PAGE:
Political Scientist

Research and Development

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Clerical or OrganisingAnalytic or ScientificSkill Level 5

Political scientists study and analyse the ways in which governments and political systems are organised, and the relationship between government, society and the economy. They seek to resolve political problems through practical and theoretical means by offering advice to and commentary on the way in which governments operate. They research elections, laws, political groups, write reports on FutureGrowthModerate their findings, contribute to media discussion on politics, liaise with international government organisations, and provide advice to governments, politicians, non-government organisations (NGOs), and other groups and individuals with an interest and stake in the political system.

ANZSCO ID & Description: 272499: Political scientists study and analyse the ways in which governments and political systems are organised, and the relationship between government, society and the economy.

Alternative names: Political Researcher

Knowledge, skills and attributes

A political scientist needs:

  • an interest in politics and the government system

  • strong oral and written communication skills

  • the ability to stay up-to-date on current affairs

  • research, analysis and interpreting skills

  • planning and organisation skills

  • the ability to interpret statistics


Did You Know?

The Conversation 18 January 2018 states...

The Conversation

Read this article and discuss as a class.


Duties and Tasks

The specific responsibilities of a political scientist may vary depending on where they work, but most political scientists have similar duties overall. Political scientists stay up-to-date in their field to advise others and provide an overall analysis of politics as they relate to their organization. The key duties of a political scientist include:

  • Researching the current political climate

  • Looking for patterns and trends in policy

  • Publishing books, articles and reports based on political research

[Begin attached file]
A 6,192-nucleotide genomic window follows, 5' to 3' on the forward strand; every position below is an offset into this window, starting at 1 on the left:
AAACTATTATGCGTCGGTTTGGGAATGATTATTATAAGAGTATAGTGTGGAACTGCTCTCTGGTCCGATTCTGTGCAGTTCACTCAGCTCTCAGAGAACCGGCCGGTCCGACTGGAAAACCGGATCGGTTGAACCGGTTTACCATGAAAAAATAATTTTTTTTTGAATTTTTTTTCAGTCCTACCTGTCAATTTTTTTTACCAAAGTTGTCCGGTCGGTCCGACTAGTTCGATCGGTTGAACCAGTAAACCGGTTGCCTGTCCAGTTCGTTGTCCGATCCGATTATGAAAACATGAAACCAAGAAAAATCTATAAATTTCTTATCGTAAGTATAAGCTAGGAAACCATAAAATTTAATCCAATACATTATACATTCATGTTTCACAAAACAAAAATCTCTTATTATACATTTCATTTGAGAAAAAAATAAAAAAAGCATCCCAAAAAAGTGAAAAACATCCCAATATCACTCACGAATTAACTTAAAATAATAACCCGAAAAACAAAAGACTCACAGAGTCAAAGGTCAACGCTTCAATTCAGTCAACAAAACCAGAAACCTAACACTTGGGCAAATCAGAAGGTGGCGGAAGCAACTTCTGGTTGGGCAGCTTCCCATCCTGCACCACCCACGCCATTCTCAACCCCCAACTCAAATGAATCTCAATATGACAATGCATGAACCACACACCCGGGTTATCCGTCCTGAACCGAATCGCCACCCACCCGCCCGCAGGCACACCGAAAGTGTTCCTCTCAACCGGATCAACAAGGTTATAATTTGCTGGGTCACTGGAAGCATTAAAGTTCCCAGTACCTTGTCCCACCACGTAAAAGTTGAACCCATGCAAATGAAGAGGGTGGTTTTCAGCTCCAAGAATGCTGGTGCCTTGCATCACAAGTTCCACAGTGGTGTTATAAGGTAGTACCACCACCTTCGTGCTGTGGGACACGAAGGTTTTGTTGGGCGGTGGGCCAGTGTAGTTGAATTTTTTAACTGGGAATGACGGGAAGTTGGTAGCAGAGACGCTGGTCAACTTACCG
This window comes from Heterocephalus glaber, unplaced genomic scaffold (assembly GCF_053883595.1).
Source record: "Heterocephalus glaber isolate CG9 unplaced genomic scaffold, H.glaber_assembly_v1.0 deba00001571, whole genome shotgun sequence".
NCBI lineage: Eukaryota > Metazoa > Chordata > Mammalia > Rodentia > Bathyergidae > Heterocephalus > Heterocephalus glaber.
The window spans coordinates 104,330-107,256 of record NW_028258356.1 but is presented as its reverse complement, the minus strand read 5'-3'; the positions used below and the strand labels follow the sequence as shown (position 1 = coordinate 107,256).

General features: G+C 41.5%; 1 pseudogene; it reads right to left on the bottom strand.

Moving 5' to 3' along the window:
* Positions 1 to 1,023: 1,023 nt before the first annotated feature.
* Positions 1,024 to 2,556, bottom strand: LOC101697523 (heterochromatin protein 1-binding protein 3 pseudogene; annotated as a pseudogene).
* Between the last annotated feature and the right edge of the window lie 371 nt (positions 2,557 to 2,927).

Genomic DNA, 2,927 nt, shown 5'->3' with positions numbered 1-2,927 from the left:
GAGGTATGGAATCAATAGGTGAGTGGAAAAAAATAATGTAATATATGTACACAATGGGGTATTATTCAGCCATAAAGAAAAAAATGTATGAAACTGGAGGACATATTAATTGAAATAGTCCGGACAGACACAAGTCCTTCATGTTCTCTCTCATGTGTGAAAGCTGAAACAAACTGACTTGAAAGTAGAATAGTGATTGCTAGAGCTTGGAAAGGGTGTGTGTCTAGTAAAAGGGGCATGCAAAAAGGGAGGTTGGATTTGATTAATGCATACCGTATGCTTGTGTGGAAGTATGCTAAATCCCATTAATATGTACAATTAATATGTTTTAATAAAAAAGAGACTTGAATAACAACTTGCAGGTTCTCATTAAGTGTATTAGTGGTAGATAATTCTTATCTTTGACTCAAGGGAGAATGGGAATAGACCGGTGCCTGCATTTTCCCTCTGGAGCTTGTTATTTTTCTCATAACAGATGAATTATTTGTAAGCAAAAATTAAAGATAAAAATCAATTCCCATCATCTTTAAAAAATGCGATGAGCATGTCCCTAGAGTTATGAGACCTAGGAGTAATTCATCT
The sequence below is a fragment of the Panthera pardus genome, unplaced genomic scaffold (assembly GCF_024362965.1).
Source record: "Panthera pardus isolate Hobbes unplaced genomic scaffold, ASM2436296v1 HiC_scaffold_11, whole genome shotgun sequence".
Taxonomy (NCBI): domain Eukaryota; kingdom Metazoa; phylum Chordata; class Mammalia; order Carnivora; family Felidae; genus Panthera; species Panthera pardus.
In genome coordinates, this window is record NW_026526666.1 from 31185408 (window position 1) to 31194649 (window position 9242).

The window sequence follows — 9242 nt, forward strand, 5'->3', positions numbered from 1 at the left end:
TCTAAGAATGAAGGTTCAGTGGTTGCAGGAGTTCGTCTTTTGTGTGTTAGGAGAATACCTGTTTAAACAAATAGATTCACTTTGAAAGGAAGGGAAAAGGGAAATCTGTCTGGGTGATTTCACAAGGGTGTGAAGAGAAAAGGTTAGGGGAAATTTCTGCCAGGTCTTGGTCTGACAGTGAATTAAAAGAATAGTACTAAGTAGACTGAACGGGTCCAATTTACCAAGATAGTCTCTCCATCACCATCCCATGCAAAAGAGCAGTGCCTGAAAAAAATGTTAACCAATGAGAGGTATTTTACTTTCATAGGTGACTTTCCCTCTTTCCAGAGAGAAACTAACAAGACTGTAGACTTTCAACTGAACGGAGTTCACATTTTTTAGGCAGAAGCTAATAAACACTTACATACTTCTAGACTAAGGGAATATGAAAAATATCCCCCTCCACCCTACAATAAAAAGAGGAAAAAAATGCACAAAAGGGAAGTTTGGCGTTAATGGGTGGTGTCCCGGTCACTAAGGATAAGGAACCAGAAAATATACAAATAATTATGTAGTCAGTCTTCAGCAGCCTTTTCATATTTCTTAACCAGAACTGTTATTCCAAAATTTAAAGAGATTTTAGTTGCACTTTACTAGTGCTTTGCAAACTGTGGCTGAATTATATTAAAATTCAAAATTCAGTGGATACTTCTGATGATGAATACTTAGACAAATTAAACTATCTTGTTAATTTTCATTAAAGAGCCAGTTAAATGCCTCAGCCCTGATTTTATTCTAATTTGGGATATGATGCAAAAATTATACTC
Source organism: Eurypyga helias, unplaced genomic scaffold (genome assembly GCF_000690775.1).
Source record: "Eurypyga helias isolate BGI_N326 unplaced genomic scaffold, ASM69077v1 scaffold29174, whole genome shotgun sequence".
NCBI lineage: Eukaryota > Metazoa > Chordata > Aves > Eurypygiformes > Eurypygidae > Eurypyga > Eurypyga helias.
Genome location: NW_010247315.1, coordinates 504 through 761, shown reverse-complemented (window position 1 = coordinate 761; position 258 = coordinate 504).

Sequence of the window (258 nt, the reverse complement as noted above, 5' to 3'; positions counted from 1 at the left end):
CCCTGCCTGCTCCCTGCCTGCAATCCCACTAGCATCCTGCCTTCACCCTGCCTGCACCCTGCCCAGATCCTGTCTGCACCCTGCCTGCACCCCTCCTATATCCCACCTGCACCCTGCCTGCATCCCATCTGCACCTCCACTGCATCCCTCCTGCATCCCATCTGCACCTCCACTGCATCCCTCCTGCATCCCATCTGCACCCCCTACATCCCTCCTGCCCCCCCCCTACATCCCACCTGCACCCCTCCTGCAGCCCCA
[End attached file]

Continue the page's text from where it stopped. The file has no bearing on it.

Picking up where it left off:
• Giving strategic advice on policy

  • Collecting and sorting data

  • Predicting social and economic trends based on policy

  • Staying current with changes in government policies and regulations

  • Generating public support for an idea or policy

When conducting research, political scientists analyze historic documents, public records, election results, surveys and economic data. They identify trends in information and make recommendations on how those trends could influence their employer.

Working Conditions

Political scientists work mostly in the offices of government departments, private research institutions, universities or non-profit organisations. They usually work regular business hours, but may be expected to work longer hours to ensure deadlines are met. Political scientists may be expected to travel to attend conferences or to research political systems or situations taking place interstate or internationally. Political scientists usually require direct access to those involved in the political system, such as parliamentarians, as well as to the media.

Tools and technologies

Political scientists use computers and other office equipment. They also refer to books about political theory, libraries, databases and archives, and research reports and policy documentation. They may use audio recording equipment to document their research, and media archives to find documented material that refers to their research topic.

Educational Requirements

To become a political scientist you usually need to complete a degree majoring in politics, political science or international relations.

Employment Opportunities

Political scientists can perform many roles, often specializing in a particular area of politics like international relations, political philosophy or civics. Some common jobs for political scientists are:

Campaign manager
Market researcher
Public relations specialist
Political analyst
Political consultant

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